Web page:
I’m sure other crime writers out there would agree that one of the finest perks of this writing gig is being part of a community of tremendously talented and suprisingly humble writers. To form friendships with writers whose words you’ve known and loved for years, and to hear them discuss their craft, is pretty darn cool.
Even among our nifty community, some authors have a special ability to articulate their commitment to and relationship with storytelling. I think Laura Lippman is one of our best, both as an author on the page and as a spokesperson for the genre.
If you’re reading Murderati, you probably already know a little about Laura. A former journalist, she has won the Agatha, Anthony, Edgar, Nero, Gumshoe, and Shamus awards. She is routinely mentioned as one of this generation’s finest crime writers.
Laura’s new book, I’d Know You Anywhere, hits stores tomorrow. It has already earned starred reviews from Publisher’s Weekly and Booklist. It is is one of Amazon’s Top 10 Picks for August and also an Indie Next pick. “Stoked by stinging dialogue and arresting evocations of the fog of fear, doubt, and guilt versus the laser-lock pursuit of survival, Lippman’s taut, mesmerizing, and exceptionally smart drama of predator and prey is at once unusually sensitive and utterly compelling.” – Booklist
On the eve of her launch, Laura, with her trademark generosity, agreed to answer a few of my burning questions.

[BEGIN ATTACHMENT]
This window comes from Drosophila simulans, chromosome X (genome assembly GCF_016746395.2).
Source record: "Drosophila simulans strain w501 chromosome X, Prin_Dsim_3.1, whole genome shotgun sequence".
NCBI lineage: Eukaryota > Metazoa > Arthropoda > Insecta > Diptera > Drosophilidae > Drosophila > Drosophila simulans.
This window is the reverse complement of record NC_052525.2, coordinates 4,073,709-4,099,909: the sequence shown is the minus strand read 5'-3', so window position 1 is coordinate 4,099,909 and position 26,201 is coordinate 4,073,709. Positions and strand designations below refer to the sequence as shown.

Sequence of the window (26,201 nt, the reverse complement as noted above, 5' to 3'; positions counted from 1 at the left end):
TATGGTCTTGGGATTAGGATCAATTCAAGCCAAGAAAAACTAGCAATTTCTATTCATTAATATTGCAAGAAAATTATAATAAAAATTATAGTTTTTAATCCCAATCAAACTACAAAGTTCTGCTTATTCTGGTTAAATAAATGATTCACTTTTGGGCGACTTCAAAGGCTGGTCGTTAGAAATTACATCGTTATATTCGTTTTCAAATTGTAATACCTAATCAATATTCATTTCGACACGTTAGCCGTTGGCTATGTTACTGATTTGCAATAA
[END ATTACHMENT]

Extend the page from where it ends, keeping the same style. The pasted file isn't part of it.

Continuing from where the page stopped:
1. Tell us a little bit about your new novel, I’d Know You Anywhere.
To me, it’s a fairly simple story: A woman who has managed to create a happy, contented life for herself despite being the victim of a horrible crime is forced to confront that crime years after the fact when a man writes her from Death Row. She is his only living victim and he wishes to speak to her before he dies. She’s terrified of speaking to him, but also terrified of not speaking to him. And she has no idea how to tell her children about what happened to her.
2. You’ve written with such detail and heart about your hometown of Baltimore. For this book, you’ve taken Eliza to the suburbs of Washington, D.C. How does an author’s choice about location affect the novel as a whole, and why did you decide on this location for I’d Know You Anywhere?
I am a homebody and I’ve always gravitated to fiction with a strong sense of place. But part of Eliza’s dilemma is that she doesn’t feel at home anywhere in the world. Her family moved in order to grant her greater anonymity, but that well-intentioned change has led to a general feeling of dislocation. She has lived in London and Houston and now D.C., but she’s not really at home in any of those places.
3. You often find inspiration for your plots in real-life crime stories. Where did Eliza’s story originate?
There was a serial killer who let one of his victims live. Because that person is still alive and has a somewhat unusual name, I’ve decided to say no more. I got to thinking about the case one day and suddenly thought: Oh my god, what’s it like to be that person?